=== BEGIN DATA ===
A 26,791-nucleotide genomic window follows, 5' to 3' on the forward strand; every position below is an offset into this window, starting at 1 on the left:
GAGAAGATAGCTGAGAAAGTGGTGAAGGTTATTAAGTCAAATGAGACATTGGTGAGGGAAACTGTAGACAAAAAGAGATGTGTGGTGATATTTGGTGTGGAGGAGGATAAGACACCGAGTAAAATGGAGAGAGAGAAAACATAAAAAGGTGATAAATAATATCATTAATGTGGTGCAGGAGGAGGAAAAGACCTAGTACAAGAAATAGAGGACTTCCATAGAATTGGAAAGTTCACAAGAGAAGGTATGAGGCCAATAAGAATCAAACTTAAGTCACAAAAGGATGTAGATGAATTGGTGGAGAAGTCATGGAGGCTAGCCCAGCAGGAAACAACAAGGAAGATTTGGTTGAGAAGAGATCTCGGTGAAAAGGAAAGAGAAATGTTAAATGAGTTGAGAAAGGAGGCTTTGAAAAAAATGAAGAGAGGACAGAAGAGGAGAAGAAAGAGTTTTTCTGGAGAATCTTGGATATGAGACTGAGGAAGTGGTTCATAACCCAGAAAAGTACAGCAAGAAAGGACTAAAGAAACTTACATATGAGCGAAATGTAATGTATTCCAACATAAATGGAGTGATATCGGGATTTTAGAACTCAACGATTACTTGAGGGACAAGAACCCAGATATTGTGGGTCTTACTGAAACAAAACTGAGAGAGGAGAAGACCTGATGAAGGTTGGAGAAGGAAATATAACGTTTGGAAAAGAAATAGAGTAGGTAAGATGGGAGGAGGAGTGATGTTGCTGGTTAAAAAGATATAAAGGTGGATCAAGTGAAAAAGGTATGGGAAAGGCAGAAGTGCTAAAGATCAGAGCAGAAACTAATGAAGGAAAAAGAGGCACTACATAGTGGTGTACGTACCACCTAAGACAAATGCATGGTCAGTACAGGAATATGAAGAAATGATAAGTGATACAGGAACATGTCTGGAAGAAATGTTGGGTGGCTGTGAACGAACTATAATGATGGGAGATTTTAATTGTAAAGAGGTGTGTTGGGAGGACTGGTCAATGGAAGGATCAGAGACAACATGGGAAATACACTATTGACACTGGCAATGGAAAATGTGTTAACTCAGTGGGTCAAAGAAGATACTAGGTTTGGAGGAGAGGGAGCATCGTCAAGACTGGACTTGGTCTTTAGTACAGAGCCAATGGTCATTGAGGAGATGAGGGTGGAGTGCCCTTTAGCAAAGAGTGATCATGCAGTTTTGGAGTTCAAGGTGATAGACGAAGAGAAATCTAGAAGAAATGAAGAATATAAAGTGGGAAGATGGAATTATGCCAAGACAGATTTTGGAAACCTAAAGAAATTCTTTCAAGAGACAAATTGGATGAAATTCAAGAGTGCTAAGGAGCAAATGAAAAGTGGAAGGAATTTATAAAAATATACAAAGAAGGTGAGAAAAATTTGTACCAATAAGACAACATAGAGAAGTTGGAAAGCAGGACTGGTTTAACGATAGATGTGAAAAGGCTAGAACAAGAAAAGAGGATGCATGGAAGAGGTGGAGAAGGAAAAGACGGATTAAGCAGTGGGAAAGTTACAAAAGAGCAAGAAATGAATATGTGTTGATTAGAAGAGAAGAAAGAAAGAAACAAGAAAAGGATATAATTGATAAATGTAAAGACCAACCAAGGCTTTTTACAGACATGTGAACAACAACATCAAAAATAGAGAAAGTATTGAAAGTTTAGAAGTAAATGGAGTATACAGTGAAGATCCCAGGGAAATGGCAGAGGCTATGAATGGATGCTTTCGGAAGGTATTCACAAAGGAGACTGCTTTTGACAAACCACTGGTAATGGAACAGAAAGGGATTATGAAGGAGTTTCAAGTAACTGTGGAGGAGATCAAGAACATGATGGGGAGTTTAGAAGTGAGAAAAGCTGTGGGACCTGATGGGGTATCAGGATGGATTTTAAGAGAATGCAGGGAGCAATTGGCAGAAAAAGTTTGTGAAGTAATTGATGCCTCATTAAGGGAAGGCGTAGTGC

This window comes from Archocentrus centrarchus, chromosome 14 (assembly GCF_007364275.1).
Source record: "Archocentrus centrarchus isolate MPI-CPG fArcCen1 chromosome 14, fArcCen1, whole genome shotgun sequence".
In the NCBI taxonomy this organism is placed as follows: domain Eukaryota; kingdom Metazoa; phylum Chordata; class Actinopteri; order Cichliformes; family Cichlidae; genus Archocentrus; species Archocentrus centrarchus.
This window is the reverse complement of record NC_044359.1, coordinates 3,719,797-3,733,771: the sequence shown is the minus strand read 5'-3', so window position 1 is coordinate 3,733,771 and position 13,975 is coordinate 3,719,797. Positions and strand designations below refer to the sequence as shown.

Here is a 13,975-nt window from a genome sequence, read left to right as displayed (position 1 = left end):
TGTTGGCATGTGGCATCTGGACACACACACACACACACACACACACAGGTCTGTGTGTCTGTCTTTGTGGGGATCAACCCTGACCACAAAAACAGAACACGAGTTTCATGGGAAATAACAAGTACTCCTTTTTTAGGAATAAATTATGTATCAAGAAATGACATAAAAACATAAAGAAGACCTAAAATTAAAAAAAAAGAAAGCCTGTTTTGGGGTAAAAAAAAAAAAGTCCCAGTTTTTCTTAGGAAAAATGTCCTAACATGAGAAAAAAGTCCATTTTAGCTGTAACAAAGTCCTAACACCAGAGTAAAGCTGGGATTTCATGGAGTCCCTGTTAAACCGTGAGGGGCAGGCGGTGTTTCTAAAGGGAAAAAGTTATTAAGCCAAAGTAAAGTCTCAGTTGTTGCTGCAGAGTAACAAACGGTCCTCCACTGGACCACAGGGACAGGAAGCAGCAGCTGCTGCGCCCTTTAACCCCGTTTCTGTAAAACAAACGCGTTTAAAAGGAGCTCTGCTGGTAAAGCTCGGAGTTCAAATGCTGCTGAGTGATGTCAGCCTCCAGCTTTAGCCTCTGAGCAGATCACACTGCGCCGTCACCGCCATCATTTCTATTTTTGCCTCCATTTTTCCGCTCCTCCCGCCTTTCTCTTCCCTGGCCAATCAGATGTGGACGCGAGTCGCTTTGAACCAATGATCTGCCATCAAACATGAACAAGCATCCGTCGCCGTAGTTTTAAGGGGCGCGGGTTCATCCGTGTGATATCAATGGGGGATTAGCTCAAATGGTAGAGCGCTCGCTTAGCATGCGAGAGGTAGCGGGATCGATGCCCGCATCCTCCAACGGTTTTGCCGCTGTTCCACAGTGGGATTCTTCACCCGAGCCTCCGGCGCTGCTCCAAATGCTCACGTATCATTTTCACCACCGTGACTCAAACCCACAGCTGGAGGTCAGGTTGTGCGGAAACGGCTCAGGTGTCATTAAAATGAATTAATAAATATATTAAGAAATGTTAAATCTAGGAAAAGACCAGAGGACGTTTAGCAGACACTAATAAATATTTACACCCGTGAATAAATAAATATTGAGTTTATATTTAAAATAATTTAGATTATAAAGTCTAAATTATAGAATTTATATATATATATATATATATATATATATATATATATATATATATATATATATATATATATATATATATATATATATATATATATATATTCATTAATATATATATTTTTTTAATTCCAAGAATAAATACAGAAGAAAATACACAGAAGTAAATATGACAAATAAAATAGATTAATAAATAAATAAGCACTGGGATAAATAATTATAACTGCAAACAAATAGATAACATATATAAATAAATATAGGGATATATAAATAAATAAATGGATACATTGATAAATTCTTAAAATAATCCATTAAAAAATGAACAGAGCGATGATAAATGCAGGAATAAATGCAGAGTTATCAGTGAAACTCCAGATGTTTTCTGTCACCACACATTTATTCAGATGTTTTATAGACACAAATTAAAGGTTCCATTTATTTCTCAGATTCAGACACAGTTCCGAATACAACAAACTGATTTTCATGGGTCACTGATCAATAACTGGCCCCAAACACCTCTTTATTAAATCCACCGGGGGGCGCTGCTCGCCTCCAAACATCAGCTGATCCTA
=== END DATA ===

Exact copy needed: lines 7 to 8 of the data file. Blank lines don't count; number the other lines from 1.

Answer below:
Here is a 13,975-nt window from a genome sequence, read left to right as displayed (position 1 = left end):
TGTTGGCATGTGGCATCTGGACACACACACACACACACACACACACAGGTCTGTGTGTCTGTCTTTGTGGGGATCAACCCTGACCACAAAAACAGAACACGAGTTTCATGGGAAATAACAAGTACTCCTTTTTTAGGAATAAATTATGTATCAAGAAATGACATAAAAACATAAAGAAGACCTAAAATTAAAAAAAAAGAAAGCCTGTTTTGGGGTAAAAAAAAAAAAGTCCCAGTTTTTCTTAGGAAAAATGTCCTAACATGAGAAAAAAGTCCATTTTAGCTGTAACAAAGTCCTAACACCAGAGTAAAGCTGGGATTTCATGGAGTCCCTGTTAAACCGTGAGGGGCAGGCGGTGTTTCTAAAGGGAAAAAGTTATTAAGCCAAAGTAAAGTCTCAGTTGTTGCTGCAGAGTAACAAACGGTCCTCCACTGGACCACAGGGACAGGAAGCAGCAGCTGCTGCGCCCTTTAACCCCGTTTCTGTAAAACAAACGCGTTTAAAAGGAGCTCTGCTGGTAAAGCTCGGAGTTCAAATGCTGCTGAGTGATGTCAGCCTCCAGCTTTAGCCTCTGAGCAGATCACACTGCGCCGTCACCGCCATCATTTCTATTTTTGCCTCCATTTTTCCGCTCCTCCCGCCTTTCTCTTCCCTGGCCAATCAGATGTGGACGCGAGTCGCTTTGAACCAATGATCTGCCATCAAACATGAACAAGCATCCGTCGCCGTAGTTTTAAGGGGCGCGGGTTCATCCGTGTGATATCAATGGGGGATTAGCTCAAATGGTAGAGCGCTCGCTTAGCATGCGAGAGGTAGCGGGATCGATGCCCGCATCCTCCAACGGTTTTGCCGCTGTTCCACAGTGGGATTCTTCACCCGAGCCTCCGGCGCTGCTCCAAATGCTCACGTATCATTTTCACCACCGTGACTCAAACCCACAGCTGGAGGTCAGGTTGTGCGGAAACGGCTCAGGTGTCATTAAAATGAATTAATAAATATATTAAGAAATGTTAAATCTAGGAAAAGACCAGAGGACGTTTAGCAGACACTAATAAATATTTACACCCGTGAATAAATAAATATTGAGTTTATATTTAAAATAATTTAGATTATAAAGTCTAAATTATAGAATTTATATATATATATATATATATATATATATATATATATATATATATATATATATATATATATATATATATATATATATATATATATATATTCATTAATATATATATTTTTTTAATTCCAAGAATAAATACAGAAGAAAATACACAGAAGTAAATATGACAAATAAAATAGATTAATAAATAAATAAGCACTGGGATAAATAATTATAACTGCAAACAAATAGATAACATATATAAATAAATATAGGGATATATAAATAAATAAATGGATACATTGATAAATTCTTAAAATAATCCATTAAAAAATGAACAGAGCGATGATAAATGCAGGAATAAATGCAGAGTTATCAGTGAAACTCCAGATGTTTTCTGTCACCACACATTTATTCAGATGTTTTATAGACACAAATTAAAGGTTCCATTTATTTCTCAGATTCAGACACAGTTCCGAATACAACAAACTGATTTTCATGGGTCACTGATCAATAACTGGCCCCAAACACCTCTTTATTAAATCCACCGGGGGGCGCTGCTCGCCTCCAAACATCAGCTGATCCTA